15 Original Holiday Season Marketing Ideas

With ecommerce making up the majority of the way that shoppers buy during the holiday season, having a marketing strategy that incorporates holiday benefits for buying online can be a great way to entice and persuade shoppers to buy from you. That’s why we asked 15 members of Young Entrepreneur Council (YEC) the following question:

“What is one original way to incorporate the holiday season into your marketing outreach approach?”

Holiday Season Marketing Ideas

Here’s what YEC community members had to say:

Reward Your Loyal Customers

“One way to do this is by sending gifts to your loyal customers. We also encourage them to send gifts to their friends (our products, of course) by giving discounts so they can give to more people. And to attract new customers, hosting parties and giving gifts to institutions that would find our products useful, would be a good marketing approach.” ~ Daisy JingBanish

Offer Holiday Themed Exit-Intent Coupons

“Exit-intent popups are a non-intrusive way of capturing your customer’s attention before they leave the site. Make the offer a holiday coupon in exchange for their email to send them relevant offers throughout the season. Email marketing is important because many visitors won’t purchase the first time they come to your site, but chances increase the more they frequent.” ~ Syed BalkhiOptinMonster

Host Your Customers at Your Office Holiday Party

“As a small business, passionate customers are as critical to your success as your team. We have always enjoyed opening our office party to our fans, as a way to celebrate together. Benefits include a personal connection and, if you have fun props, some great Instagram content. Your fans will feel even more connected to the brand!” ~ Aaron SchwartzPassport

Send Holiday-Themed Emails

“Since most companies particularly focus on promoting products or services during the holiday season, create a holiday-themed announcement email. The announcement email can be used to set up your holiday campaign with success and inform your target audience about a holiday sale, event, reminder, or more, for a new product or service.” ~ Solomon ThimothyOneIMS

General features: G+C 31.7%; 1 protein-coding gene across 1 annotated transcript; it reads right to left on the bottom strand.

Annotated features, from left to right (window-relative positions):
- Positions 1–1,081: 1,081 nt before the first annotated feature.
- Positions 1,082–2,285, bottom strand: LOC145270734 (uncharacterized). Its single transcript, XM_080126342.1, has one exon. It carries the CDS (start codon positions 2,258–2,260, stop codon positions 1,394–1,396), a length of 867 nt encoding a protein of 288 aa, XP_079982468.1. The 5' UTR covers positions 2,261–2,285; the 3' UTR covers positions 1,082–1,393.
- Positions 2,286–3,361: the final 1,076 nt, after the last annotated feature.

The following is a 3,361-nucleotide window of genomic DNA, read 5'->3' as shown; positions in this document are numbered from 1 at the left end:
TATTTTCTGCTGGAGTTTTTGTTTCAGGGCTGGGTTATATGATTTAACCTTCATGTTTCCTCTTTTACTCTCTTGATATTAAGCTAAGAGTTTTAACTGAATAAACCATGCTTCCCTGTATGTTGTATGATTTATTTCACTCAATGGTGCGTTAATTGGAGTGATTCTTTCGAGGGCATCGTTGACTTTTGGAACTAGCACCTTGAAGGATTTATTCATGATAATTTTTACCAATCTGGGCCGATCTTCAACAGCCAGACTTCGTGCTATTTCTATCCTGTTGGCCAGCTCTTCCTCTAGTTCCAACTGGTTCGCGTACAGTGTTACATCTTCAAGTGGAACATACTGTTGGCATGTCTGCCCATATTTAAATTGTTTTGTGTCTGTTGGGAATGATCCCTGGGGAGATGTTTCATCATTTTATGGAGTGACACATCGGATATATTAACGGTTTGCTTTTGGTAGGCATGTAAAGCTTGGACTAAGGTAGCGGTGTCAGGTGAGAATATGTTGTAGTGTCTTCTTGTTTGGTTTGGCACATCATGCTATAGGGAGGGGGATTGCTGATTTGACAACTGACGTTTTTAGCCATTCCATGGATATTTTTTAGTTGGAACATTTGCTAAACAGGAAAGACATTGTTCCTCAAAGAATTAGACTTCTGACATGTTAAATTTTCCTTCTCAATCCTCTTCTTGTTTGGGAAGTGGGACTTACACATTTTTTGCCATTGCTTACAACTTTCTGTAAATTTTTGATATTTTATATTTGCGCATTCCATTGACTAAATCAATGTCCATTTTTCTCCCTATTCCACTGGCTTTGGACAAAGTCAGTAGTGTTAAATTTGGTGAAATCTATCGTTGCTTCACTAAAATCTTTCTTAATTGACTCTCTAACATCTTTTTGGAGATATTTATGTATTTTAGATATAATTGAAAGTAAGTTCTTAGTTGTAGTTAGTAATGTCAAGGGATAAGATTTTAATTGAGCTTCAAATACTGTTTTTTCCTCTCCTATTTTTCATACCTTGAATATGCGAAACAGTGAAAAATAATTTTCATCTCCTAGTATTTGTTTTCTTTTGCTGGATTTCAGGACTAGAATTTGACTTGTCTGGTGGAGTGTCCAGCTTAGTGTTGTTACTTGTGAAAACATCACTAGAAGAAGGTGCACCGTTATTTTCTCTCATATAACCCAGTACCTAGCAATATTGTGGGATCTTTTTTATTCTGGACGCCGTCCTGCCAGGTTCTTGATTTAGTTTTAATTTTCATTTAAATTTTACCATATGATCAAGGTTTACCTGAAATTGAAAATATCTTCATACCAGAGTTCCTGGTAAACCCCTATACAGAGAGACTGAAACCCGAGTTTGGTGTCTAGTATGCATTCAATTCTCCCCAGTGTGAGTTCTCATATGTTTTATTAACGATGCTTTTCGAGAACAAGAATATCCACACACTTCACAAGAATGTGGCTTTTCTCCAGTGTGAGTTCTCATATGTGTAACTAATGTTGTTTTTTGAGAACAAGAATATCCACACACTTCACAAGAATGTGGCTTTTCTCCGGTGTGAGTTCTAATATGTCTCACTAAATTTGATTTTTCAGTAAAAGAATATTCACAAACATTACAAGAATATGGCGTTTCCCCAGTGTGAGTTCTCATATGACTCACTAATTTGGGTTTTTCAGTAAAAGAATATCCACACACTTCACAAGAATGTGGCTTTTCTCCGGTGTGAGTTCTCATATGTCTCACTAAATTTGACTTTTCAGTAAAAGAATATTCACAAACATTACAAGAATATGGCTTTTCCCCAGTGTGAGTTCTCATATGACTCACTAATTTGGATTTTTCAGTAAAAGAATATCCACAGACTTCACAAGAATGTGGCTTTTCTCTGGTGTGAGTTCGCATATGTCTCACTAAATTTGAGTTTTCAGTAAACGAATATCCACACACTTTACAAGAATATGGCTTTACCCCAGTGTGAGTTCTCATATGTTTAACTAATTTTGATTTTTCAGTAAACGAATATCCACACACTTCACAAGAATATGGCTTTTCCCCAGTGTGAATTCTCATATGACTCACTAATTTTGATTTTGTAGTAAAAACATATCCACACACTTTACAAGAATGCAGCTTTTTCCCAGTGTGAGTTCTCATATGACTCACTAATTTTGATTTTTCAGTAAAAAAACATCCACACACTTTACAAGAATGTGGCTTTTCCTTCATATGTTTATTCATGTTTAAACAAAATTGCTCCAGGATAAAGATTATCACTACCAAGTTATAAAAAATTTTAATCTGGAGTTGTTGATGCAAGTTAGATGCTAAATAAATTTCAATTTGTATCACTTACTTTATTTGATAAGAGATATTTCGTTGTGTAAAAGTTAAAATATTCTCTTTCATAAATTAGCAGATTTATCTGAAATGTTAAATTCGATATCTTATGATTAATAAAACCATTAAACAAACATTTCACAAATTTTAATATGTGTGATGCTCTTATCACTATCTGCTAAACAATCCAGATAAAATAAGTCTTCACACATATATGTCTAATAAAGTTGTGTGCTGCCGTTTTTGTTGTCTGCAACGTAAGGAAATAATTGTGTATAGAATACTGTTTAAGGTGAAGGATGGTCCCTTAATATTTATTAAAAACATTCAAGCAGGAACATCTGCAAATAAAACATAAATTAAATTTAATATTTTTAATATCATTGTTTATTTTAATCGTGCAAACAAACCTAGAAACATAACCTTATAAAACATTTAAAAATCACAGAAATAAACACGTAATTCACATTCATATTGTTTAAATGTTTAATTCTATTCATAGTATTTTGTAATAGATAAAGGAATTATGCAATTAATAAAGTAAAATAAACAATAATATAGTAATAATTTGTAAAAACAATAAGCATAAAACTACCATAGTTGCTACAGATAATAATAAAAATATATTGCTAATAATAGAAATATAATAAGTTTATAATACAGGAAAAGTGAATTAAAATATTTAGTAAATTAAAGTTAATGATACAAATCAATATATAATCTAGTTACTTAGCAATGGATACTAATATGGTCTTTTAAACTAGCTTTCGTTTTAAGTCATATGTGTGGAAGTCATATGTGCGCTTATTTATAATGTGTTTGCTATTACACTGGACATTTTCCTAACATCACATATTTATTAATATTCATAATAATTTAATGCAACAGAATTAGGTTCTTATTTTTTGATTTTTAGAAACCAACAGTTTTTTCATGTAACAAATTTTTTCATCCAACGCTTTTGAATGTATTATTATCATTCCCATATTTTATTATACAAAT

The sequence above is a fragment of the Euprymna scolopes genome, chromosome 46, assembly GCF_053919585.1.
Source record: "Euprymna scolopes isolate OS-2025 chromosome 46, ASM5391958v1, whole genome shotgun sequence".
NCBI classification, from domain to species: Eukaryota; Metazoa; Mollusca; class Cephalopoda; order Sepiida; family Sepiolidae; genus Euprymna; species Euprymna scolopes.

Launch a New Product and Create Urgency

“Focus on a new product launch before the holidays. What makes a gift stand out is if it’s brand spanking new and no one has it yet. Use this to your advantage. Promote your new product as “the perfect gift.” You can also create a sense of urgency by saying that you only have a limited quantity available (since it’s new). In reality, you should have plenty of these items in stock to fill orders.” ~ Ian BlairBuildFire

Offer to Match Charitable Gifts

“Most customers don’t really want another box of fruit or chocolate. Instead, send a card with an offer to match any donations made to a charity prevalent or recognizable in your industry. This type of initiative will demonstrate your commitment to your community and the spirit of the season, while also keeping your business top of mind.” ~ Alexandra LevitPeopleResults

Promote the Benefits of Remote Work

“The holiday season is the perfect time for us to promote the benefits of remote work (a major marketing strategy of ours). Most people wish they weren’t stuck at the office during the holiday season or at the very least, they’d like to customize their own hours. Our holiday marketing campaign speaks to those people who want more freedom, and gives them insight to the world of working remotely.” ~ Dave NevogtHubstaff.com

Embrace Things Like Outliers

“Go outside of the box. Embrace things like outliers, such as the zombie approach or even ghouls regarding Halloween in particular. It might seem like a stretch, but tying in holidays to your marketing approach can be effective.” ~Andrew SchrageMoney Crashers Personal Finance

Host an Office Happy Hour

“The holiday season is for coming together with friends and family, and can be a great time to do the same with your business network! Invite a group of your biggest fans or potential clients to happy hour. By encouraging attendees to share pictures to social media and talk to their friends about their experience with your company, you could get some word-of-mouth marketing, plus a nice night out!” ~ Suneera MadhaniFattmerchant

Tell Your Team’s Holiday Stories

“Social media is a great way to make the holidays personalized by sharing fun holidays stories from each of your team members. Allowing each team member to get creative and come up with an anecdote or story about the holidays and what they mean to them, will personalize your company and make you more relatable to your customers.” ~ Colbey PfundLFNT Distribution

Send Positive and Emotional Messages

“The message of the holiday season is often about family, giving, helping others and celebrating what we have, and reflecting on the year that has just gone by. These messages should be woven into your marketing outreach, especially through stories of positive situations and families that are spending the season together. This year, with so much tragedy, it will be powerful.” ~ Andrew O’ConnorAmerican Addiction Centers